• In the present study we investigated, by immunofluorescence for protein gene product PGP 9.5, the distribution of nerve endings among the different regions of periodontal ligament both of incisors and molars of rat. (
  • We found a variety of nerve endings morphology and several difference about their distribution between incisors and molars periodontal ligament. (
  • the periodontal ligament fibers are relaxed and wavy, with no definite orientation. (
  • These fibers are the largest component of the periodontal ligament. (
  • A few morphological study on the sensory innervation of periodontal ligament are available. (
  • They suggested in their study that the Malassez epithelium may be involved in the maintenance of periodontal space and that sensory innervation might be indirectly associated with it [ 4 ]. (
  • Anxiety control using IV sedation was very helpful in performing various periodontal reconstructive and advanced surgical procedures in implant dentistry. (
  • The aim of the present paper is to highlight both the main clinical findings of surgical wound healing, especially in periodontal and implant dentistry, and the wound healing monitoring procedures which should be followed. (
  • Periodontal abscesses are accumulations of pus that usually occur in pre-existing pockets, sometimes related to impacted foreign material. (
  • A preliminary study on the autophagy level of human periodontal ligament cells regulated by nicotine [J]. West China Journal of Stomatology, 2017, 35(2): 198-202. (
  • Galectin-1 Inhibited LPS-Induced Autophagy and Apoptosis of Human Periodontal Ligament Stem Cells. (
  • The thickness of the periodontal ligament varies from 0.05 to depending on the age of the patient and functions tooth [14]. (
  • This can include the gums, the periodontal ligaments, and bone. (
  • Optimising collagen scaffold architecture for enhanced periodontal ligament fibroblast migration Journal of Materials Science: Materials in Medicine. (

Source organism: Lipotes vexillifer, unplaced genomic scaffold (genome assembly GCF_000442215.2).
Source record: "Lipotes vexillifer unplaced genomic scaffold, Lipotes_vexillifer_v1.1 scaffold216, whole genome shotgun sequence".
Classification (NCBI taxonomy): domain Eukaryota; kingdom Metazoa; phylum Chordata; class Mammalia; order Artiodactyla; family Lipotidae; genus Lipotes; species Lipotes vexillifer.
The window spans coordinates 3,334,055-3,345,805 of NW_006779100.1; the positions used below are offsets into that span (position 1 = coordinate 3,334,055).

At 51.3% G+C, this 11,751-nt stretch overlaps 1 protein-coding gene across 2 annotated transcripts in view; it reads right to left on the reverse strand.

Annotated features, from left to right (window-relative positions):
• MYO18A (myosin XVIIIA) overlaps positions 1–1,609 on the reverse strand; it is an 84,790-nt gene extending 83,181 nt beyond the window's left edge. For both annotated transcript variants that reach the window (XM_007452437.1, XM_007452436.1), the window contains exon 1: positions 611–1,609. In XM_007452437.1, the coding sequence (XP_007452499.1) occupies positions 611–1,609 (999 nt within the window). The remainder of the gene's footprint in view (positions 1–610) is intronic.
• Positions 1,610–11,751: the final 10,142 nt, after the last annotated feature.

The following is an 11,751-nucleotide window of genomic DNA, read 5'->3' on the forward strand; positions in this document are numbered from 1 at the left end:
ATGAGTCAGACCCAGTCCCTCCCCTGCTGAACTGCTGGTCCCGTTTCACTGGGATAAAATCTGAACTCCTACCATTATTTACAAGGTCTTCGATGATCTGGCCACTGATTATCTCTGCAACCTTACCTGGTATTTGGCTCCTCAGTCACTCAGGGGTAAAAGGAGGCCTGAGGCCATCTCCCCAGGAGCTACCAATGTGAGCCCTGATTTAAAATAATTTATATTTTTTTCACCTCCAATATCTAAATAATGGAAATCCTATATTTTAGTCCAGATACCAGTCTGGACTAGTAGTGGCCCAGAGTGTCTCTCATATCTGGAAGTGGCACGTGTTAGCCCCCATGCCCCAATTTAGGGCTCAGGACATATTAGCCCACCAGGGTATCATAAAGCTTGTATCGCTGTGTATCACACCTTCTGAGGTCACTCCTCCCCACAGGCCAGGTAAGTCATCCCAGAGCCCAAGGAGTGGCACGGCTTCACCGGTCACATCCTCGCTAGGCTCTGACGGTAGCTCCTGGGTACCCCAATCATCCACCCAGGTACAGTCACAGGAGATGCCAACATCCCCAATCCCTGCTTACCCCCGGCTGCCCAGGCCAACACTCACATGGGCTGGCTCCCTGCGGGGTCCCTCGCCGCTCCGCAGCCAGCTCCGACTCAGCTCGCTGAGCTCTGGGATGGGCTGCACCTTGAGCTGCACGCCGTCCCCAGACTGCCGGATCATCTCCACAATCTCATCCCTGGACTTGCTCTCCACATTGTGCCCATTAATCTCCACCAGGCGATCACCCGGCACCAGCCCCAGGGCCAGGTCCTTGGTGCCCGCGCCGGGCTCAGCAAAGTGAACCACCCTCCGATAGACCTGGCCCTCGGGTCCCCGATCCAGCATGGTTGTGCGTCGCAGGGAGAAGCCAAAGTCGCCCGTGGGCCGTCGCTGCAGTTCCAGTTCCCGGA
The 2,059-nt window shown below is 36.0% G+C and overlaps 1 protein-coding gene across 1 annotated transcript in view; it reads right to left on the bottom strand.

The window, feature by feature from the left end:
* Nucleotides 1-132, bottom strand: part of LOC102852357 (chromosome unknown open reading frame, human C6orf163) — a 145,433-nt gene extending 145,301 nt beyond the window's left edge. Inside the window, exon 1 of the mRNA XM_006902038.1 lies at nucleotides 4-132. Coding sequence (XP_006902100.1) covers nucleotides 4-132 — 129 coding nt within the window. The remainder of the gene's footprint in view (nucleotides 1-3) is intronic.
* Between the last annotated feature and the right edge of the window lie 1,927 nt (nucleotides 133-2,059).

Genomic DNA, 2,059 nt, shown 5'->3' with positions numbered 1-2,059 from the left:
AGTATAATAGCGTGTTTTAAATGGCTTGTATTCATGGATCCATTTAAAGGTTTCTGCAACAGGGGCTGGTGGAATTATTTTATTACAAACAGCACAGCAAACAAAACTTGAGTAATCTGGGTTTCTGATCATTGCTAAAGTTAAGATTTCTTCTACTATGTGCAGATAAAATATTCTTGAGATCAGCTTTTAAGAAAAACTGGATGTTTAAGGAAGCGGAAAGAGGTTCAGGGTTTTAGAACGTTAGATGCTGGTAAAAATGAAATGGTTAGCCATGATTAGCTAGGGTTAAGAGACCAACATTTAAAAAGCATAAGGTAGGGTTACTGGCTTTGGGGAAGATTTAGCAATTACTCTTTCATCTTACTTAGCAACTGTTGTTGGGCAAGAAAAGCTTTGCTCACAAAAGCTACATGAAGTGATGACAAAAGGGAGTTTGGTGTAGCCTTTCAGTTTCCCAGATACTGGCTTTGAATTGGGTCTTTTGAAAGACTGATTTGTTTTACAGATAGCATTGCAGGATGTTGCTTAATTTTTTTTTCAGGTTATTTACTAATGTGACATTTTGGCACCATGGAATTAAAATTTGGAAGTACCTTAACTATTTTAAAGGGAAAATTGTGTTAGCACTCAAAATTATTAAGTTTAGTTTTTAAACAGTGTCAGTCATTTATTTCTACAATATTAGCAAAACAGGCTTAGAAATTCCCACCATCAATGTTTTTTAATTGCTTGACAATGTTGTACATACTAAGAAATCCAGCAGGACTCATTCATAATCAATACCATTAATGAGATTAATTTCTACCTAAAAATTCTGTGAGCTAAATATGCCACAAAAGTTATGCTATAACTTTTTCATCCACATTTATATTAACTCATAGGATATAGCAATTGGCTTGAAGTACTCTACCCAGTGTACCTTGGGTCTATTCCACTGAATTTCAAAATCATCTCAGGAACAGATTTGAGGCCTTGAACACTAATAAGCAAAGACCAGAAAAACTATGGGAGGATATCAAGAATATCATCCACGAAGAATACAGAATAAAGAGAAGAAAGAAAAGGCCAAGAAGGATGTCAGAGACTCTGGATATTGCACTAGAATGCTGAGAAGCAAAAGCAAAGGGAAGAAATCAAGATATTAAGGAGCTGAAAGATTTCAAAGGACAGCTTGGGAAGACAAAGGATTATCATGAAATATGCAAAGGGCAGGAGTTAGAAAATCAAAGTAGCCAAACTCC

• To evaluate the proliferative capacity of mesenchymal cells derived from human periodontal ligament on polished and plasma-treated titanium surfaces. (
  • We concluded that plasma nitriding produced surfaces that permitted the proliferation of human periodontal ligament mesenchymal cells. (
  • The role of extracellular signal regulated kinase 1/2 in mediating osteodifferentiation of human periodontal ligament cells induced by cyclic stretch [J]. West China Journal of Stomatology, 2017, 35(5): 520-526. (
  • The effects of oxymatrine on expression of interleukin-6 and interleukin-1β mRNA of human periodontal ligament cell stimulated by lipopolysaccharides[J]. West China Journal of Stomatology, doi: 10.3969/j.issn.1000-1182.2010.06.022 . (
  • Construction of human telomerase reverse transcriptase periodontal ligament cell line mediated by adenovirus [J]. West China Journal of Stomatology, 2019, 37(1): 25-30. (
  • The rabbit has similar joint, muscle, tendon and ligament anatomy with only a few exception (e.g., the 1st digit is not opposable like the human thumb), but these do not affect the use and value of the model. (
  • Accordingly, the mechanism of eruption depends on the correlation between space in the eruption course, created by the crown follicle, eruption pressure triggered by innervation in the apical root membrane, and the ability of the periodontal ligament to adapt to eruptive movements. (
  • Artificial fenestration in periodontal defects was made bilaterally in the maxillary canines, PDL-derived cell sheets on AM were transplanted in the experimental group, and mucoperiosteal flaps were returned. (
  • ABSTRACT The aim of this study was to report on dental visit patterns and their association with periodontal health among young Saudi Arabian students. (
  • 7 The periodontal ligament space may be absent radiographically. (
  • If the seal is destroyed the epithelium migrates apically forming a periodontal pocket. (
  • What best describes the periodontal ligament space? (
  • Bacteria and their by-products migrate into the periodontal ligament space. (
  • Bacteria and their byproducts migrate into the periodontal ligament space. (
  • 4 ] found that denervation performed experimentally led to dentoalveolar ankylosis with decreased width of the periodontal space. (